What The Heck Is An Index Fund?
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What The Heck Is An Index Fund?

From an early age, we’re taught to celebrate
winners. Look up to champions. Revere Gold-medalists. We make fun of “participation trophies”. I mean, when was the last time you heard somebody
bragging about having a few dozen followers or a perfectly average salary? So how do you explain the explosion in popularity
in an investment tool that offers nothing more than a guarantee of average results? Nothing fancy… just average. Strange as it might seem at first glance,
the meteoric rise of the “Index Fund” is a lesson in how sometimes, aiming for “average”
might be the “best” strategy of all. In an earlier episode, we explained how mutual
funds offer numerous benefits — like low share prices, broad diversification, convenience,
and ease. Their debut in 1924 ushered in a golden age
for active portfolio managers. Professional investment management was suddenly
no longer just for the ultra-wealthy. The American middle class poured their savings
and retirement accounts into mutual funds with abandon. Today, with nearly 10,000 mutual funds available,
it can look like a Cheesecake Factory menu, endlessly long and complicated. So most fund managers compete to deliver the
maximum amount of “alpha”. That’s just investor-speak for how much
BETTER the portfolio manager did than the market average. The way managers measure their success is
by comparing their returns to an “index”. An index is a hypothetical portfolio that
represents a segment of a financial market. For example, the S&P 500 index measures the
average stock gains or losses of the 500 largest companies in the US. There are indices for virtually every type
of investment all across the world: precious metals, oil, bonds, even a pork carcass index. Their main use is as a comparison tool. For a long time, trying to “beat the index”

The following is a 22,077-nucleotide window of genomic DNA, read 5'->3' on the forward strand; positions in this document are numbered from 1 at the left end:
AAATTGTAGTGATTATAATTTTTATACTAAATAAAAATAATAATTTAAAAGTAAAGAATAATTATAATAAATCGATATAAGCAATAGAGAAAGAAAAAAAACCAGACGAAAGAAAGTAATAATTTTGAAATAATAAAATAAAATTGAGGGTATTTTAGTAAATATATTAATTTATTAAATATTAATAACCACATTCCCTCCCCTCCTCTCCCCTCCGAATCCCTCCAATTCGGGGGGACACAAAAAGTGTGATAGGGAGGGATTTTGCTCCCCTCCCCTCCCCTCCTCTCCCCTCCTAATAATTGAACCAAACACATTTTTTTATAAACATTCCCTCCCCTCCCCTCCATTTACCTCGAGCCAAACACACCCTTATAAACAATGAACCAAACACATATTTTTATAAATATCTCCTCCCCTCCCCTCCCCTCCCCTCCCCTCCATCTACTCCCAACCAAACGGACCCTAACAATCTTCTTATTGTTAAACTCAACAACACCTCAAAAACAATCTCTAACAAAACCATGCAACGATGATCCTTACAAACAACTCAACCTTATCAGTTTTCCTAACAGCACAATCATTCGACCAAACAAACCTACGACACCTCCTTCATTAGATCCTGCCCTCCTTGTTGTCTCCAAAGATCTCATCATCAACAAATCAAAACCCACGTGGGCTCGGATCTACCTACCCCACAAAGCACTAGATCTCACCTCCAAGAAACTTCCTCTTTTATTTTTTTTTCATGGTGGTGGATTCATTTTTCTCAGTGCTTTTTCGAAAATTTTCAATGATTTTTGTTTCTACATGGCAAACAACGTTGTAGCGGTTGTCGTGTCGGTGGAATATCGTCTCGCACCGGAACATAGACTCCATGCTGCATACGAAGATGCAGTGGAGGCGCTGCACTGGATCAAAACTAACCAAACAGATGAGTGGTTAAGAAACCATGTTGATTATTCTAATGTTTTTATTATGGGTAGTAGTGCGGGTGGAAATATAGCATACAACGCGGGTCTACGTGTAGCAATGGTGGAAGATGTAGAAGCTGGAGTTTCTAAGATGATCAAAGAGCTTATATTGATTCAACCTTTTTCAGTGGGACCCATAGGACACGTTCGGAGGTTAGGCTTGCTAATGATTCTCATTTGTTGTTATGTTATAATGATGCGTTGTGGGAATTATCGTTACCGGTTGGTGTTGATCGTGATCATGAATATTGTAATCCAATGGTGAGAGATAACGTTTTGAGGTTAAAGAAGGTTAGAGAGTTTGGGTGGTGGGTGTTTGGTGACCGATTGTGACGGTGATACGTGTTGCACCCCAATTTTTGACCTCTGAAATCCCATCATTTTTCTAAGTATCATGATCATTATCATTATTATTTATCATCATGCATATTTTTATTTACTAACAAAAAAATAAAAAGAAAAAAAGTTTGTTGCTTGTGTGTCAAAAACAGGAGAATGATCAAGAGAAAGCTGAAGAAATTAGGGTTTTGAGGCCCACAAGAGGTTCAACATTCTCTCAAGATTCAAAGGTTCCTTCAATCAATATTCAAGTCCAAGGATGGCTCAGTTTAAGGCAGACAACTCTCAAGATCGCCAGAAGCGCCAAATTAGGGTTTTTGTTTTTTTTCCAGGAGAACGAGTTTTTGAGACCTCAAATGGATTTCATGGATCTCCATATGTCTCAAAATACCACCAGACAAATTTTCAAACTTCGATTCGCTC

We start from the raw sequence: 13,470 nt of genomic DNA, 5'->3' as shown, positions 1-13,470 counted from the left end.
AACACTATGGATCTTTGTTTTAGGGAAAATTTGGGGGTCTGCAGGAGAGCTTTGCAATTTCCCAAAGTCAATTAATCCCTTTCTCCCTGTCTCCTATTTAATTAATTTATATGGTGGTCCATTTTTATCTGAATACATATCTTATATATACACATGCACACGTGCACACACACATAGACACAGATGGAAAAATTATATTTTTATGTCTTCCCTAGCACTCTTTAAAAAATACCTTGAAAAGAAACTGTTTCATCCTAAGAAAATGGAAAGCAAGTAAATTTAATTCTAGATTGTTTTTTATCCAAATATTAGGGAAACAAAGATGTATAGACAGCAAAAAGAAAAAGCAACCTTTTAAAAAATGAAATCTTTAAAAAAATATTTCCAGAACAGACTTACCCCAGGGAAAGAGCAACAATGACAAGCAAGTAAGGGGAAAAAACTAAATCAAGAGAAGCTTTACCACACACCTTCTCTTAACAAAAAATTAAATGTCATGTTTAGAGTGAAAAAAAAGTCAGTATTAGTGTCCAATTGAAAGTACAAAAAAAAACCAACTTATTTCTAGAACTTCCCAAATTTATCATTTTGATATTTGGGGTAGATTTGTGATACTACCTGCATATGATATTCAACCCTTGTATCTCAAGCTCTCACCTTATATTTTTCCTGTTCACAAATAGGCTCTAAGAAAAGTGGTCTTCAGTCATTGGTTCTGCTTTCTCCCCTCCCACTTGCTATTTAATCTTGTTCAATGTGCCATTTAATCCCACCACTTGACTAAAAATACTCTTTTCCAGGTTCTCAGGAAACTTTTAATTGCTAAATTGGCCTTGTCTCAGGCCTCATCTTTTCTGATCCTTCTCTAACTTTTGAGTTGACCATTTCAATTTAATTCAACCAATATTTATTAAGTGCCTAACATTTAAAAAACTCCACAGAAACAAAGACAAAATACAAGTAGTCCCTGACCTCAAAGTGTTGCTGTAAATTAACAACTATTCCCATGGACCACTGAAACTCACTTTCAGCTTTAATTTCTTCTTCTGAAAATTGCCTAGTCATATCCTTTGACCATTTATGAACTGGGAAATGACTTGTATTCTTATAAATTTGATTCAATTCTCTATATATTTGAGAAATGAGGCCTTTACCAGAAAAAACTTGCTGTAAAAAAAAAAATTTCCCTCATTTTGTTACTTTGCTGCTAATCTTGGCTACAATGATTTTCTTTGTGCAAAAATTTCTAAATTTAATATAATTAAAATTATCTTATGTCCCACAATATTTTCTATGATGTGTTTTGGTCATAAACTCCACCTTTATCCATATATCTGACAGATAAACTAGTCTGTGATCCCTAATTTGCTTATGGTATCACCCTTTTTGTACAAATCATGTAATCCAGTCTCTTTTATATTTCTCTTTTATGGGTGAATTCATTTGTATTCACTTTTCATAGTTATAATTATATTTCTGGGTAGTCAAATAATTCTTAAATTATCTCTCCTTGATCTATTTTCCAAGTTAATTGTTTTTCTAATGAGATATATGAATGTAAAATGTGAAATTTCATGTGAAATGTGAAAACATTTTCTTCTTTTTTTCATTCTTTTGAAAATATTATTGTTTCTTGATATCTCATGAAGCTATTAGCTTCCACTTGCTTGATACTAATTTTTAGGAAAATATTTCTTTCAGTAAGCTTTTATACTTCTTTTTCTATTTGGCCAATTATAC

with your mutual fund made sense to most investors. I mean, who would want to put their money
with a fund manager who charged expensive fees but failed to beat the market most of
the time? But then, a dirty little secret was uncovered. Most professional fund managers consistently
fail to meet-or-beat their index by a wide margin. One study found that, 90% of active-fund managers
did worse than their relative index. And these are supposed to be the best of the
best with Ivy league educations, decades of experience and sophisticated trading tools. There are a few factors that make it difficult
for fund managers to “beat the market”. The first is fees. Actively managed mutual funds employ teams
of researchers, analysts, and traders. That costs money. And you, the investor, end up paying for it. Actively managed funds have annual fees on
average of around 1.4%. In other words, your mutual fund has to make
1.4% per year just to keep you from LOSING money! A second key factor is that humans are really
really bad at telling the future. In the 1973 book, “A Random Walk Down Wall-street”,
Burton Milkier suggested that investment markets are too complicated and, well, random, to
be consistently predicted. Researchers found that you’d do just as
well picking stocks blindfolded as you would giving your money to a portfolio manager. No seriously, in a contest run by the UK Observer,